Year Established: 2013 Start Date: 2013-03-01 End Date: 2014-02-28
Total Federal Funds: $27,124 Total Non-Federal Funds: $54,302
Principal Investigators: Jon Bartholic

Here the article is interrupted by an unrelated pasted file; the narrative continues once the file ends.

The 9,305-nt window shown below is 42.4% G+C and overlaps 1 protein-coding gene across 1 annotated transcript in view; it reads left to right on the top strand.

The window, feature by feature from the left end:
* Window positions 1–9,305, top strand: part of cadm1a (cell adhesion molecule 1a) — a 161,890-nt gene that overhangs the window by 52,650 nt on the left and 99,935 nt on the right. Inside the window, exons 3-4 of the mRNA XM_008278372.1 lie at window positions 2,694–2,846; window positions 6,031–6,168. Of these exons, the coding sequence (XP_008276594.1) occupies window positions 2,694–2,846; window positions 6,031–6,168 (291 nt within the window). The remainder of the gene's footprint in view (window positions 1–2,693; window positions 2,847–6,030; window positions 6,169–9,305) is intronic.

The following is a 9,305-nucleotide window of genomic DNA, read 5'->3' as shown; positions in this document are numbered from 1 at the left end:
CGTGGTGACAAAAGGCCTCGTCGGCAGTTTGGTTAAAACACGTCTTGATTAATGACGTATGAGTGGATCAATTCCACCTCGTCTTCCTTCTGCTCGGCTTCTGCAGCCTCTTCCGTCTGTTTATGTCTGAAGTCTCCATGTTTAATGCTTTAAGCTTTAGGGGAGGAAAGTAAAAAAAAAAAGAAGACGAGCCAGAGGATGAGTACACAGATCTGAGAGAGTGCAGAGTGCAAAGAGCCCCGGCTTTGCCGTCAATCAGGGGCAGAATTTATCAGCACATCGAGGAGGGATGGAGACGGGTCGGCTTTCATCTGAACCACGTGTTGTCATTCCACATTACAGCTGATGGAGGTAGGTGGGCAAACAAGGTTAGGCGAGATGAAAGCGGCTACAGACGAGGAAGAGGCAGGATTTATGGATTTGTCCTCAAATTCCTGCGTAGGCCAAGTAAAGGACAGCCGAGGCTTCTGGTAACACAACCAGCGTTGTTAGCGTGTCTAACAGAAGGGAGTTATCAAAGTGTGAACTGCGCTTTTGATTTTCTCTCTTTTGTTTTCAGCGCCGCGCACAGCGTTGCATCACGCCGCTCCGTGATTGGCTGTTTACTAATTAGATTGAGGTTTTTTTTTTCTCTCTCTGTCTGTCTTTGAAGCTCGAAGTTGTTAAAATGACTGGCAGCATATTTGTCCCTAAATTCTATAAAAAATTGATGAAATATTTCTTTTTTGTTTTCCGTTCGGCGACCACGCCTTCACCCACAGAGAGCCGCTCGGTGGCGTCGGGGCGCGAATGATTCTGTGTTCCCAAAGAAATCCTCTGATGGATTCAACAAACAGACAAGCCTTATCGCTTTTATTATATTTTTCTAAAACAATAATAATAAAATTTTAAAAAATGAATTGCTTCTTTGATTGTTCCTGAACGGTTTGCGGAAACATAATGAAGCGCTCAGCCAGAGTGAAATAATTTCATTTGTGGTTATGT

Abstract: 10. Abstract Problem Because of the United States’ relative advantage from a water resource standpoint, this country's role will be increasingly significant in food production and industrial production requiring significant quantities of water, and in developing sustainable approaches to maintain waters’ ecological services. Specifically, the Great Lakes region will have tremendous opportunities to capitalize in numerous ways on the potential of its vast water resources. But water resources management always occurs in a social context involving multiple stakeholders. Stakeholders can have radically different perceptions of the problems and potential trade-offs associated with finding solutions because of dynamic social, economic, and political factors as well as biophysical complexities of water resources issues. This complex nature of water resource management and other related issues, such as global climate change, food production, and health care, is often referred to in the scientific community as “wicked.” Research on wicked-type problems suggests that a comprehensive knowledge system sustained by a boundary organization is essential. Since its beginning the Institute of Water Research (IWR) has been, in many ways functioning as a boundary organization. Through a history of extensive knowledge generation, engagement and facilitation, and working experience with local, state, and basin-wide organizations, IWR has a solid base of success to build upon in creating innovative knowledge systems for sustainable management of water resources. Methods IWR will act as intermediary between science and policy because we fulfill or possess: 1) specialized roles within the organization for managing the boundary; 2) clear lines of responsibility and accountability to distinct social arenas on opposite sides of the boundary; and 3) a forum in which information can be co-created by interested parties. Also, we will first utilize incentives to produce boundary objects, such as decisions or products that reflect the input of different perspectives. Second, involve participation from actors across boundaries, and Third, we will have lines of accountability to the various organizations spanned by the boundary organization. One way to further our efforts is to provide tools to assist with good decision-making using science-based data and Spatial Decision Support Systems (SDSS). SDSS are a type of computer system that combine the technologies of Geographic Information Systems (GIS), web accessibility, and DSS to assist decision-makers with problems that have spatial dimensions. Objectives (1) Reorganize IWR to more effectively link knowledge with action. (2) Actively be involved in leading, demonstrating and evaluating the co-creation process through numerous specific activities involving “wicked” problems. (3) Develop decision support systems that provide support for knowledge users to make more informed decisions based on input from the knowledge generators. (4) Guide development of this new bridging structure through an external advisory body, representing a cross-section of users and scientific groups. (5) Provide an inclusive environment to facilitate a sense of trust among the knowledge users. (6) Actively inform and partner with NGOs and other funding agencies to aid in acquiring support of IWR activities.